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You can print an application by clicking on the word "dog" or "cat" above. All applications must be submitted in person at the shelter, at 7 E. George St., in Walla Walla.
The regular adoption fees are:
- Cats $55
- Kittens under 4 months $75
- Dogs (md & lg breeds) $95
- Dogs (small breeds) $150
- Puppies (under 6 months) $150
- Prison Pet Partnership participant Dogs, regardless of age $200 ($100 goes back to support the program)
- Highly Desireable or Purebred Dogs (regardless of age) $250
Adoption benefits include:
- Spay/neuter prior to adoption
- Microchip w/registration
- Current vaccinations
- Cats tested for FELV/FIV
- Complimentary health exam by local vet of choice
- 30 days of pet health insurance, for which you can purchase extended coverage
- "No Obligation" Home-trials for dogs prior to adoption
In 2012 the Blue Mountain Humane Society found homes for 1115 animals:
- 560 dogs
- 515 cats
- 40 other pets
Our commitment not to euthanize in order to make space required us to get creative with the space we have available and to seek new partnerships with other animal welfare groups. With the help of dedicated staff and volunteers we were able to transfer 158 dogs and 221 cats and 7 others to shelters and rescue organizations around the region. Each one of them were eventually adopted!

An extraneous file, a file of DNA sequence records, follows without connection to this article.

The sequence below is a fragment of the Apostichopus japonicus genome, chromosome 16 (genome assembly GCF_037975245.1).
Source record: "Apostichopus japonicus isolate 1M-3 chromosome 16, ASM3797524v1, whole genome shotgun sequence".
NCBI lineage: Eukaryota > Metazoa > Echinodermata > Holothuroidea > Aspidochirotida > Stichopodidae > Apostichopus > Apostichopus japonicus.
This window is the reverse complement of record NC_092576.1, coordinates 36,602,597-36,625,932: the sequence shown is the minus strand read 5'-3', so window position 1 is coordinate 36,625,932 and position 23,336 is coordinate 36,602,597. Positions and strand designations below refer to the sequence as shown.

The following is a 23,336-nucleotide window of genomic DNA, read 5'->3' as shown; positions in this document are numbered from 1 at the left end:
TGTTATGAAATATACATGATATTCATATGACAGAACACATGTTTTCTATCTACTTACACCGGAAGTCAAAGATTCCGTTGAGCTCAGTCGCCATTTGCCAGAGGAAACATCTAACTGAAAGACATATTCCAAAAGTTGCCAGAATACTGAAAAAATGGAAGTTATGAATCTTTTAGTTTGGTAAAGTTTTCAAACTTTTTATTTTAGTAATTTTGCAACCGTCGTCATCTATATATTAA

Taking Care of Your New Found Friends
FishYou can’t cuddle with them but fish can be soothing and make great pets! These guidelines refer to goldfish and betta fish, not fancy varieties that require elaborate tanks.
•Time - not a lot of special care of attention is required, but you can’t set a bowl on the mantel and forget about it, either.
Fish need to be fed and their bowls cleaned regularly. Get a book on fish care or find a good Web site to learn how to care for your pet.
•Cost - once again, there’s no such thing as a free pet- even though you might have won it at the State Fair.
Goldfish cost pennies at most at pet stores but the bowl, food, gravel, and accessories add up.
•Children - A fish can teach children about pet ownership and responsibility,
but be warned: Once the novelty wears off, Mom’s usually stuck with cleaning the bowl.
BirdsPeople who enjoy and appreciate birds outdoors often consider buying one as a pet- and they can make great companions.
•Time - Some large domestic birds, such as parrots and macaws, can live up to 70 years, which makes ownership a lifelong commitment. Smaller birds such as parakeets have an average life span of 10-12 years.
•Hygiene - birds can be messy if not cared for properly. Cage linings should be changed daily, and food and water bowls cleaned. At least once a week, the cage and other items- perches, mirrors, toys, ECT - should be cleaned with soap and hot water.
•Noise - tweets and flutter sounds are part of owning a bird. Some may be taught to talk, sing, and do tricks. Large breeds’ voices can be piercing, though, especially if left alone to long.
•Cost - a bird can cost $8-1,000 or more depending on the type. Maintenance costs vary greatly as well, but all require food, cage, supplies, and veterinary care.
•Feeding- a well-balanced diet is crucial- and a lot of work. In addition to commercial seed mixtures, birds should get fresh fruit and vegetables daily and leftovers should be discarded before they spoil.